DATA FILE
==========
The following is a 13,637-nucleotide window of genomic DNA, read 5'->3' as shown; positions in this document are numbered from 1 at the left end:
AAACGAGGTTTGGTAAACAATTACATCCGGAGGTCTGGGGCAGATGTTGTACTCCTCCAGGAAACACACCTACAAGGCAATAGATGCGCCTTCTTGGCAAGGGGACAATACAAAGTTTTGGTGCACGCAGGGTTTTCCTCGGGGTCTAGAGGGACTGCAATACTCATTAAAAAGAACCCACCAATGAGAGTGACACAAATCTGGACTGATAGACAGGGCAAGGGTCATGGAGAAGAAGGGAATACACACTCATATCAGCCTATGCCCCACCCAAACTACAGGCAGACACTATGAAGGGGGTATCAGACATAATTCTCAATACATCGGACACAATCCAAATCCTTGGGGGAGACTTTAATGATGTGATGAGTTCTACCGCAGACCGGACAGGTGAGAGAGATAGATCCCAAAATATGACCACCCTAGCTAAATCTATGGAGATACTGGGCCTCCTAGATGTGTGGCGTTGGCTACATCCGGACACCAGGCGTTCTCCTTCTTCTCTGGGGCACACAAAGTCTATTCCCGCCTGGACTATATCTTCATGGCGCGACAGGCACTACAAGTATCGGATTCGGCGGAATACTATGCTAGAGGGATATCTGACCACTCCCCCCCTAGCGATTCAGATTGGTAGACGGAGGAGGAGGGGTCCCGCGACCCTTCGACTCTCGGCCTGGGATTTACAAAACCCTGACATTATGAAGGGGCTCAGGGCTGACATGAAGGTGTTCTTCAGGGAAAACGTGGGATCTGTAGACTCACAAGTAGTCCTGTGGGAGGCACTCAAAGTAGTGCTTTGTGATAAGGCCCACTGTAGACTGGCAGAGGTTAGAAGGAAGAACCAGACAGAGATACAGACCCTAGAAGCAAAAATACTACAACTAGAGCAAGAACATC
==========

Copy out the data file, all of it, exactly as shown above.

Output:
The following is a 13,637-nucleotide window of genomic DNA, read 5'->3' as shown; positions in this document are numbered from 1 at the left end:
AAACGAGGTTTGGTAAACAATTACATCCGGAGGTCTGGGGCAGATGTTGTACTCCTCCAGGAAACACACCTACAAGGCAATAGATGCGCCTTCTTGGCAAGGGGACAATACAAAGTTTTGGTGCACGCAGGGTTTTCCTCGGGGTCTAGAGGGACTGCAATACTCATTAAAAAGAACCCACCAATGAGAGTGACACAAATCTGGACTGATAGACAGGGCAAGGGTCATGGAGAAGAAGGGAATACACACTCATATCAGCCTATGCCCCACCCAAACTACAGGCAGACACTATGAAGGGGGTATCAGACATAATTCTCAATACATCGGACACAATCCAAATCCTTGGGGGAGACTTTAATGATGTGATGAGTTCTACCGCAGACCGGACAGGTGAGAGAGATAGATCCCAAAATATGACCACCCTAGCTAAATCTATGGAGATACTGGGCCTCCTAGATGTGTGGCGTTGGCTACATCCGGACACCAGGCGTTCTCCTTCTTCTCTGGGGCACACAAAGTCTATTCCCGCCTGGACTATATCTTCATGGCGCGACAGGCACTACAAGTATCGGATTCGGCGGAATACTATGCTAGAGGGATATCTGACCACTCCCCCCCTAGCGATTCAGATTGGTAGACGGAGGAGGAGGGGTCCCGCGACCCTTCGACTCTCGGCCTGGGATTTACAAAACCCTGACATTATGAAGGGGCTCAGGGCTGACATGAAGGTGTTCTTCAGGGAAAACGTGGGATCTGTAGACTCACAAGTAGTCCTGTGGGAGGCACTCAAAGTAGTGCTTTGTGATAAGGCCCACTGTAGACTGGCAGAGGTTAGAAGGAAGAACCAGACAGAGATACAGACCCTAGAAGCAAAAATACTACAACTAGAGCAAGAACATC